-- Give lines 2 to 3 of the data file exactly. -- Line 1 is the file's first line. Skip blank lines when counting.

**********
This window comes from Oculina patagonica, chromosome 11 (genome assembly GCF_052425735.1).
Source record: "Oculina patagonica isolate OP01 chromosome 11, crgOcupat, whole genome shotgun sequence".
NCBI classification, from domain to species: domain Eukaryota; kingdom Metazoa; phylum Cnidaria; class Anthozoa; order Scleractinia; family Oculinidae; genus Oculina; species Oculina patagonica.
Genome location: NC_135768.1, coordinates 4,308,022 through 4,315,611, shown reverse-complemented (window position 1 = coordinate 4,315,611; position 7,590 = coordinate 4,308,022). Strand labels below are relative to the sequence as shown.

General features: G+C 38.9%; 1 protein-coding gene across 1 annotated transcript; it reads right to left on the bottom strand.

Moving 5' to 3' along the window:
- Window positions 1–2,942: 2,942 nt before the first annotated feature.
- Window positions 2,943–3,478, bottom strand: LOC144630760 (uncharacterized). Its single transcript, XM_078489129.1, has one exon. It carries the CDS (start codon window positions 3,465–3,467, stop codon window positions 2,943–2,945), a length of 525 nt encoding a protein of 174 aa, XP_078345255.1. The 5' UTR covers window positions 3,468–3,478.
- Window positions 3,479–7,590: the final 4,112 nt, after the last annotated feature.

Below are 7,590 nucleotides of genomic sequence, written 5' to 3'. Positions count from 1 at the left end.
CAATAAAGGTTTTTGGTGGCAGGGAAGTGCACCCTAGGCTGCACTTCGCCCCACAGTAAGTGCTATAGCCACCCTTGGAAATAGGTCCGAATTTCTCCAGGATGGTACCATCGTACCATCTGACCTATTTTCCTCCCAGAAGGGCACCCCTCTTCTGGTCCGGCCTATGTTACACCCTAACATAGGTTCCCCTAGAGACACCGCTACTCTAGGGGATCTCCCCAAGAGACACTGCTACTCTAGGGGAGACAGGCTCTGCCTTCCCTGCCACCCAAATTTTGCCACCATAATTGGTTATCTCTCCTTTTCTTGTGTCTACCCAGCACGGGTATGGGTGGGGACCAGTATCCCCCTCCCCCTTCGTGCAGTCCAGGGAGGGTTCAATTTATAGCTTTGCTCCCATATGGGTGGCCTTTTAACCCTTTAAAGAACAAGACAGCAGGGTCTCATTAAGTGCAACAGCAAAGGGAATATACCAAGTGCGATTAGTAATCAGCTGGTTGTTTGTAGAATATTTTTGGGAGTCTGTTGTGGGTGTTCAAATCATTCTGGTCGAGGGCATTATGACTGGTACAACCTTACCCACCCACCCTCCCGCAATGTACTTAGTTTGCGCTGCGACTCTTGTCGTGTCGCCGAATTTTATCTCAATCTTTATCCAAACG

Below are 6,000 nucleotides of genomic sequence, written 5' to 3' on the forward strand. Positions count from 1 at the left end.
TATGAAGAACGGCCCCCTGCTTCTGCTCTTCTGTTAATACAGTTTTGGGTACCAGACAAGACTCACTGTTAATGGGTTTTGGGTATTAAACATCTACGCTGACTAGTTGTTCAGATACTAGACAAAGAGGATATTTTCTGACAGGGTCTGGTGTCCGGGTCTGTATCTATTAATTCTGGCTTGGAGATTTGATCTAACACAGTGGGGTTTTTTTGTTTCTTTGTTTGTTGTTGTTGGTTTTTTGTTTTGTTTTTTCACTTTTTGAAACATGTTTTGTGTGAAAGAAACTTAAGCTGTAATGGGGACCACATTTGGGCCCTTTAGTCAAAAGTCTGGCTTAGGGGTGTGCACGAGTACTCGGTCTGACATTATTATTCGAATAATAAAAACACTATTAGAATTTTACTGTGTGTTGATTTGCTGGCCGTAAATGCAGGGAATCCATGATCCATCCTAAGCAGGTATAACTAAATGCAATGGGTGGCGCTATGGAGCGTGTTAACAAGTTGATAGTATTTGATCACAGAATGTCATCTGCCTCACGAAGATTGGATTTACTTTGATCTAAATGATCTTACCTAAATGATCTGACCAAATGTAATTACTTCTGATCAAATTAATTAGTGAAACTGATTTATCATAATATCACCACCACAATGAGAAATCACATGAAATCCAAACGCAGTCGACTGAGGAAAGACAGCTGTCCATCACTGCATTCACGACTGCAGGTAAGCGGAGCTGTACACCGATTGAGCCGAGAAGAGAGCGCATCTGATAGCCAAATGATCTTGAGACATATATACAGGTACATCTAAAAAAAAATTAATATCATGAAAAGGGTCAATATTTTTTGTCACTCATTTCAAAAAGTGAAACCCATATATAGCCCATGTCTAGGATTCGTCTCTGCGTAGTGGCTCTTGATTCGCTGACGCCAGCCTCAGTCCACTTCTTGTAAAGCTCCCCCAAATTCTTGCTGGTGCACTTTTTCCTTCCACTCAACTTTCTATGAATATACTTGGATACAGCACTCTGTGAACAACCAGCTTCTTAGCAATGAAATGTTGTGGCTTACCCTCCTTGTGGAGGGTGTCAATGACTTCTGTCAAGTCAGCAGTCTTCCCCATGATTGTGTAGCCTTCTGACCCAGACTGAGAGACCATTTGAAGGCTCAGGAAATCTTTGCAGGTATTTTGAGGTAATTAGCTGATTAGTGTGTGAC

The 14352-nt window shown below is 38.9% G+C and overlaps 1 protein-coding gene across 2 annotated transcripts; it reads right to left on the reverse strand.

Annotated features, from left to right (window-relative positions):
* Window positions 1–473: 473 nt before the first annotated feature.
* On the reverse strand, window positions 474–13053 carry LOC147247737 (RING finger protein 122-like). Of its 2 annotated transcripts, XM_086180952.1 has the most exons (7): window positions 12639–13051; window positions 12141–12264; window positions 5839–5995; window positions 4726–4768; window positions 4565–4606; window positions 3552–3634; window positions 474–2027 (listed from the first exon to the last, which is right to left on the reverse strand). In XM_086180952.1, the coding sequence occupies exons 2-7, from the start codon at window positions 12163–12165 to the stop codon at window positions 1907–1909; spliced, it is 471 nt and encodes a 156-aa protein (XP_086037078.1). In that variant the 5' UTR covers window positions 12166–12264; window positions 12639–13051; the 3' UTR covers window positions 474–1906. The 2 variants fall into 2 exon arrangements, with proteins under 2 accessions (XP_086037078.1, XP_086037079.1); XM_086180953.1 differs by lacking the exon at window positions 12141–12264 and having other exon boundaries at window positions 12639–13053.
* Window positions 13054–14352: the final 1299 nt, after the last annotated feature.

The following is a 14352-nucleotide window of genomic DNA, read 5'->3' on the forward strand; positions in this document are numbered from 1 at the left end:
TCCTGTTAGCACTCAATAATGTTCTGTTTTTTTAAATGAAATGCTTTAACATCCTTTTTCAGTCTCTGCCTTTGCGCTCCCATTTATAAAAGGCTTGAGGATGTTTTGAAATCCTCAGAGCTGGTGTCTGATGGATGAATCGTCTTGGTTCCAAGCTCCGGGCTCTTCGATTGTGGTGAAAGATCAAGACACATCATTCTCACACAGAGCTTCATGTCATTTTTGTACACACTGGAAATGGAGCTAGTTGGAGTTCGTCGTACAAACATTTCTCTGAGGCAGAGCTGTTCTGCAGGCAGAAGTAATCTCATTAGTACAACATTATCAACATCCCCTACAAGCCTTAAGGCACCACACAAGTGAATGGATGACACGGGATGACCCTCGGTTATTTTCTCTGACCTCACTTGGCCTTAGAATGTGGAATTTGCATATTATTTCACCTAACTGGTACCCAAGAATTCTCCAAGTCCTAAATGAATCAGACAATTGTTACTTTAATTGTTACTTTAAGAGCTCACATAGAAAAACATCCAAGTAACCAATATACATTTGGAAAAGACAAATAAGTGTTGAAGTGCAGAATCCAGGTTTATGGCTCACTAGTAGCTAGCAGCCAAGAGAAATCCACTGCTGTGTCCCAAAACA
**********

Source record: "Oculina patagonica isolate OP01 chromosome 11, crgOcupat, whole genome shotgun sequence".
NCBI classification, from domain to species: domain Eukaryota; kingdom Metazoa; phylum Cnidaria; class Anthozoa; order Scleractinia; family Oculinidae; genus Oculina; species Oculina patagonica.